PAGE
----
Researchers said the world has experienced about five mass extinction of animals and nearly all living things since it was created billions of years ago, and that the Earth is about to experience its sixth mass extinction since dinosaurs went extinct some 65 million years ago.
A study published in the journal Science Advances notes that the rate at which the world is losing vertebrates to extinction is about 100% higher than what it used to be in the past, meaning that humans could start to experience the massive loss of creatures within the next three generations.
The researchers noted that about 338 extinctions occurred since 1500, with nearly 279 possibly extinct or even extinct in the wild according to the International Union for Conservation of Nature (IUCN). The agency further noted that since 1900 to this time, about 477 vertebrates or 77% of vertebrates have gone extinct.
Further analysis revealed that while the rate of extinction was supposed to have been suffered over a 10,000-year-period, it took place within the last 200 years. And the reason for this is not far-fetched: industrial activities and other man-made factors like deforestation, climate change, and environmental pollutions are to blame for the losses.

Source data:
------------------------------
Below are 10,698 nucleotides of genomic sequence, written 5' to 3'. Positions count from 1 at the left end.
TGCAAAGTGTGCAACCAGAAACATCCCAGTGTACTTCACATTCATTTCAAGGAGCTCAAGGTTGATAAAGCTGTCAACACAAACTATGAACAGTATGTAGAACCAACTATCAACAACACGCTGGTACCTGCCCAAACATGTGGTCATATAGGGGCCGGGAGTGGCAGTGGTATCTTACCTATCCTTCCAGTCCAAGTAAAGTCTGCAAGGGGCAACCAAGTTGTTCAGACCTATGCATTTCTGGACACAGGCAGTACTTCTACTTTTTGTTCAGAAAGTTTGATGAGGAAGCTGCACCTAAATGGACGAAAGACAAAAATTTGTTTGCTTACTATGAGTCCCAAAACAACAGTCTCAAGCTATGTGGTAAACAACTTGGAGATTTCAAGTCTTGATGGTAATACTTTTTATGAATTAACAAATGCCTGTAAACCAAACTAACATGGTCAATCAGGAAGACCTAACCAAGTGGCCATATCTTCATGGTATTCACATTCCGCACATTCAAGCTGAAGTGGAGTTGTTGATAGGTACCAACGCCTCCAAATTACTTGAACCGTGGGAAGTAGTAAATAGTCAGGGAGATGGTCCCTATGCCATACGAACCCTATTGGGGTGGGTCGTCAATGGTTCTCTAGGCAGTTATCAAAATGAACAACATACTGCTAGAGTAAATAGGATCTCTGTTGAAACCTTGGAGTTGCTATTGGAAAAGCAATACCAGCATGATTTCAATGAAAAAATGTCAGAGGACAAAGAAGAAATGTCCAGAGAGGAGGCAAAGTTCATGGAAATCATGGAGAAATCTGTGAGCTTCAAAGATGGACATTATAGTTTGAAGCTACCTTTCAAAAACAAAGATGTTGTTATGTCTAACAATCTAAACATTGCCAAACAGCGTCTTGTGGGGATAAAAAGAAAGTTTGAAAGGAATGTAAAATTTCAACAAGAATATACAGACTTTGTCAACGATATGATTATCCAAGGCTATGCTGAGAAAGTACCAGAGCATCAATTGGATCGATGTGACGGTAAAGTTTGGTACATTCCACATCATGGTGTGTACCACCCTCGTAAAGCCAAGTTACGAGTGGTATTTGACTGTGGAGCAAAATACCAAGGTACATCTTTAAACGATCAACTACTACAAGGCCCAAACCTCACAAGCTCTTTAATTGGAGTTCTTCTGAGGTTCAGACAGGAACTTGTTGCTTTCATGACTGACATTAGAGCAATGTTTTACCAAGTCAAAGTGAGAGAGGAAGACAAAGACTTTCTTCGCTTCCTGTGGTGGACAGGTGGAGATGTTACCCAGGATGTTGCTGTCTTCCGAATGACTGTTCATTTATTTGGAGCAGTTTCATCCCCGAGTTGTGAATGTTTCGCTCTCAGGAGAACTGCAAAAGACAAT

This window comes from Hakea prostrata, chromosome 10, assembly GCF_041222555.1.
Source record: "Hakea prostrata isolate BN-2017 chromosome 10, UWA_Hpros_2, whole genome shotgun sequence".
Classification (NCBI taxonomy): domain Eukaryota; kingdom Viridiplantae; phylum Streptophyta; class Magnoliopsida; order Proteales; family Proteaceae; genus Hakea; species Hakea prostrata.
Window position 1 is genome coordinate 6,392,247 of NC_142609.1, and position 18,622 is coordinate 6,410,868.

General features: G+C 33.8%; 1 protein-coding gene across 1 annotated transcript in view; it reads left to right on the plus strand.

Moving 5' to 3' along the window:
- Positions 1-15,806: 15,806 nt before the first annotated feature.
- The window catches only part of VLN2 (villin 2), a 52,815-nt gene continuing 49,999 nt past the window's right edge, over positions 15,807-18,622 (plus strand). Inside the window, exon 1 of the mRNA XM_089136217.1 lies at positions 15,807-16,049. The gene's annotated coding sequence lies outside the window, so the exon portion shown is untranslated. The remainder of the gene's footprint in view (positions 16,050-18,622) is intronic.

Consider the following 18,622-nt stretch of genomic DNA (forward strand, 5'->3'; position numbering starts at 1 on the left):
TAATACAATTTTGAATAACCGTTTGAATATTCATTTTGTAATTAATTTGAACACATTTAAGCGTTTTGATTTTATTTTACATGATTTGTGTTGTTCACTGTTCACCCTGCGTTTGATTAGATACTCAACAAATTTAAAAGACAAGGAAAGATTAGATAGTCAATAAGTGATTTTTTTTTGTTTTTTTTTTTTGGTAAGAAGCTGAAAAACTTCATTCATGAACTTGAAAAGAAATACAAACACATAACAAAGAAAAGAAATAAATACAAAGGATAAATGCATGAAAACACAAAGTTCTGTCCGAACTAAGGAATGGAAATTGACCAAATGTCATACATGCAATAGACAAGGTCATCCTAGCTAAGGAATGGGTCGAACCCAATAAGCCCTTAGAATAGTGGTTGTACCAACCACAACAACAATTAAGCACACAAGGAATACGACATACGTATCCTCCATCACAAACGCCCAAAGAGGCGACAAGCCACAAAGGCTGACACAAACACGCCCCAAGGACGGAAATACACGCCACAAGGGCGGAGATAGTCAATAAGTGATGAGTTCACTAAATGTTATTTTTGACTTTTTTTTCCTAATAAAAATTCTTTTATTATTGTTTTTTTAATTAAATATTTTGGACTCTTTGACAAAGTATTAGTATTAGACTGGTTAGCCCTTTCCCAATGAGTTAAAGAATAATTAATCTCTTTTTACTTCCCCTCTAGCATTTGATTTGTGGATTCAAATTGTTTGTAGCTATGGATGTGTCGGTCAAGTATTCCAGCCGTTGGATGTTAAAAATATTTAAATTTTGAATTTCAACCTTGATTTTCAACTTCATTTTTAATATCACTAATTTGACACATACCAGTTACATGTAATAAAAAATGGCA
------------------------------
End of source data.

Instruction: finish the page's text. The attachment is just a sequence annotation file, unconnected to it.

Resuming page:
The authors of the study maintain that they have actually underestimated the severity of the extinction crisis, and this is largely because they intended to place a realistic lower bound on the impact of human activities on our biodiversity.
Also, the researchers noted that about 50 animals have a tendency of becoming extinct every year, while nearly 41% of amphibians and 25% of all mammals are facing extinction – or threatened as it is. The authors of the research point out that the rate of extinction could be arrested or even reversed, but urgent and aggressive conservation efforts must be put in place globally.
Source: Science Advances